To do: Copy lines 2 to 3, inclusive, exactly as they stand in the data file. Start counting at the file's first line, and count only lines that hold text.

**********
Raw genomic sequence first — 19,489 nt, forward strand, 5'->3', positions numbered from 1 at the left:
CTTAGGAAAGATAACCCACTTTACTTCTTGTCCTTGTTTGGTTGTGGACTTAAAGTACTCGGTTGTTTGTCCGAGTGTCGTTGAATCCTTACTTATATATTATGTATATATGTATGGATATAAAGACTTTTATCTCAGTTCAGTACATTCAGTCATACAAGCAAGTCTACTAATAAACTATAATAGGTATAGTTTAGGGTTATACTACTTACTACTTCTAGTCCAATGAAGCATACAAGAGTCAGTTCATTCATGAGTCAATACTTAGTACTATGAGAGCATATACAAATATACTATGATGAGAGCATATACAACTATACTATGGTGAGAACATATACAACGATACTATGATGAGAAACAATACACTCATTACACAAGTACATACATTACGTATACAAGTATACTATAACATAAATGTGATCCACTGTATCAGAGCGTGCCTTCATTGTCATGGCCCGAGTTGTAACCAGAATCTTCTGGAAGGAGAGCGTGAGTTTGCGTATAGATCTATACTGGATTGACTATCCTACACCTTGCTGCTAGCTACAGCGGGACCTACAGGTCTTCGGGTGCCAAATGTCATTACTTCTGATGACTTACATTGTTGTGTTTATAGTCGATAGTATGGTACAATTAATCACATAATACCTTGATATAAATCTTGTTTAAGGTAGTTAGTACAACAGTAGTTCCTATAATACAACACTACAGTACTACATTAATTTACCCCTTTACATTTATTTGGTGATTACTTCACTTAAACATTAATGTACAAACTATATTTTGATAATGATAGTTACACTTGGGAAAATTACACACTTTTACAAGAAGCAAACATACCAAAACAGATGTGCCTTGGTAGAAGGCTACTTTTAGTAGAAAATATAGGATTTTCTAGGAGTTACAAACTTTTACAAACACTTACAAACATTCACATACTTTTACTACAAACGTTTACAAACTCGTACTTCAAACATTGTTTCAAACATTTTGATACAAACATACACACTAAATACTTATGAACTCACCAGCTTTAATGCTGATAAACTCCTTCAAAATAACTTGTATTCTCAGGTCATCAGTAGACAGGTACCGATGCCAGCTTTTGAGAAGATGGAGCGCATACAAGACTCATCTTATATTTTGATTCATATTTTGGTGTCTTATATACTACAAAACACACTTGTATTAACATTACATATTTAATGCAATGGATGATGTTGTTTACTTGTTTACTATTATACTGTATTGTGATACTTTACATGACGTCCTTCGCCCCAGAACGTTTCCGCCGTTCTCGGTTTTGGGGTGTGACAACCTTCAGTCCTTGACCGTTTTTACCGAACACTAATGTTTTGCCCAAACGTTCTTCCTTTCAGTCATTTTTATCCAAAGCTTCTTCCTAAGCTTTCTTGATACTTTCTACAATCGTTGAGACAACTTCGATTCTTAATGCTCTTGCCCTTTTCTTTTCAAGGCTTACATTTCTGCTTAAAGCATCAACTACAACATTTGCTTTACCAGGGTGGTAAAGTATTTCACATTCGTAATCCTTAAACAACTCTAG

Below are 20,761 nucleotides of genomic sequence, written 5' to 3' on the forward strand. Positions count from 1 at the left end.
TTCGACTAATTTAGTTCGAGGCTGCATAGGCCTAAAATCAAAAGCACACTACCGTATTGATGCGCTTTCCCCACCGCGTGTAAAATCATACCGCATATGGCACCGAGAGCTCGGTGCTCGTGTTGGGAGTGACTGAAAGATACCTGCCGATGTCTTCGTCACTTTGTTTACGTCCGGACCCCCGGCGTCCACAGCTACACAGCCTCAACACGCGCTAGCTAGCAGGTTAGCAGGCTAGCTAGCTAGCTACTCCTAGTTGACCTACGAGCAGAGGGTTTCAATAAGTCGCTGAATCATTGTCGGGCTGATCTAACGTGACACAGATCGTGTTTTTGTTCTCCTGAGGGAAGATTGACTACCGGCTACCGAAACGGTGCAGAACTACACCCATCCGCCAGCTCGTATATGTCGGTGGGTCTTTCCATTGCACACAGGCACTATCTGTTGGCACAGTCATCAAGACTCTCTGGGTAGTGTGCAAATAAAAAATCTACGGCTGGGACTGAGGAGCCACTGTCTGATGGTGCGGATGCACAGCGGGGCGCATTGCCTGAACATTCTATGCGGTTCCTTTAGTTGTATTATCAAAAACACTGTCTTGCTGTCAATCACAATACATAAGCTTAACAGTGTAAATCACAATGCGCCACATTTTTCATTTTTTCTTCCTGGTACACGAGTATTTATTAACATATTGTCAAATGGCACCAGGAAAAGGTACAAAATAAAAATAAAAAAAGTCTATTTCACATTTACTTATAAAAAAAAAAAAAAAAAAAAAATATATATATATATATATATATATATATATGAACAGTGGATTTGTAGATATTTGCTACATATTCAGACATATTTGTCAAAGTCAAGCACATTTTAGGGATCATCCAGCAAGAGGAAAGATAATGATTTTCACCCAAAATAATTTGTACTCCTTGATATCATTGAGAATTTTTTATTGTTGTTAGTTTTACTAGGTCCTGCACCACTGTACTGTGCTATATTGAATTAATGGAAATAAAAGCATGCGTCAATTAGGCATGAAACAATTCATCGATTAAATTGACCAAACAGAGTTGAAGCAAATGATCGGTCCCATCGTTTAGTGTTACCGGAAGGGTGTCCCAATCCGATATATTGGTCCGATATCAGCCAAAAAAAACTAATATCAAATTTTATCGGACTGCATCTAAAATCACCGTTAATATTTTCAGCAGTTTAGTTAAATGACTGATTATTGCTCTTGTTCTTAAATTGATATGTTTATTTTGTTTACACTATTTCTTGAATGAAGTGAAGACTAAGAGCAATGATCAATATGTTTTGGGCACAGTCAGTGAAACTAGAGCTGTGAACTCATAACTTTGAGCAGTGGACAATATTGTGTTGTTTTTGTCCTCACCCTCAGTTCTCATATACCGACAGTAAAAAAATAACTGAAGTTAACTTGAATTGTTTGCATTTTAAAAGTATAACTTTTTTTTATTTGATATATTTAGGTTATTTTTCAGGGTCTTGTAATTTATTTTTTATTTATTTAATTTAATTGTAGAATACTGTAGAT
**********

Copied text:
CTTAGGAAAGATAACCCACTTTACTTCTTGTCCTTGTTTGGTTGTGGACTTAAAGTACTCGGTTGTTTGTCCGAGTGTCGTTGAATCCTTACTTATATATTATGTATATATGTATGGATATAAAGACTTTTATCTCAGTTCAGTACATTCAGTCATACAAGCAAGTCTACTAATAAACTATAATAGGTATAGTTTAGGGTTATACTACTTACTACTTCTAGTCCAATGAAGCATACAAGAGTCAGTTCATTCATGAGTCAATACTTAGTACTATGAGAGCATATACAAATATACTATGATGAGAGCATATACAACTATACTATGGTGAGAACATATACAACGATACTATGATGAGAAACAATACACTCATTACACAAGTACATACATTACGTATACAAGTATACTATAACATAAATGTGATCCACTGTATCAGAGCGTGCCTTCATTGTCATGGCCCGAGTTGTAACCAGAATCTTCTGGAAGGAGAGCGTGAGTTTGCGTATAGATCTATACTGGATTGACTATCCTACACCTTGCTGCTAGCTACAGCGGGACCTACAGGTCTTCGGGTGCCAAATGTCATTACTTCTGATGACTTACATTGTTGTGTTTATAGTCGATAGTATGGTACAATTAATCACATAATACCTTGATATAAATCTTGTTTAAGGTAGTTAGTACAACAGTAGTTCCTATAATACAACACTACAGTACTACATTAATTTACCCCTTTACATTTATTTGGTGATTACTTCACTTAAACATTAATGTACAAACTATATTTTGATAATGATAGTTACACTTGGGAAAATTACACACTTTTACAAGAAGCAAACATACCAAAACAGATGTGCCTTGGTAGAAGGCTACTTTTAGTAGAAAATATAGGATTTTCTAGGAGTTACAAACTTTTACAAACACTTACAAACATTCACATACTTTTACTACAAACGTTTACAAACTCGTACTTCAAACATTGTTTCAAACATTTTGATACAAACATACACACTAAATACTTATGAACTCACCAGCTTTAATGCTGATAAACTCCTTCAAAATAACTTGTATTCTCAGGTCATCAGTAGACAGGTACCGATGCCAGCTTTTGAGAAGATGGAGCGCATACAAGACTCATCTTATATTTTGATTCATATTTTGGTGTCTTATATACTACAAAACACACTTGTATTAACATTACATATTTAATGCAATGGATGATGTTGTTTACTTGTTTACTATTATACTGTATTGTGATACTTTACATGACGTCCTTCGCCCCAGAACGTTTCCGCCGTTCTCGGTTTTGGGGTGTGACAACCTTCAGTCCTTGACCGTTTTTACCGAACACTAATGTTTTGCCCAAACGTTCTTCCTTTCAGTCATTTTTATCCAAAGCTTCTTCCTAAGCTTTCTTGATACTTTCTACAATCGTTGAGACAACTTCGATTCTTAATGCTCTTGCCCTTTTCTTTTCAAGGCTTACATTTCTGCTTAAAGCATCAACTACAACATTTGCTTTACCAGGGTGGTAAAGTATTTCACATTCGTAATCCTTAAACAACTCTAG

Below are 20,761 nucleotides of genomic sequence, written 5' to 3' on the forward strand. Positions count from 1 at the left end.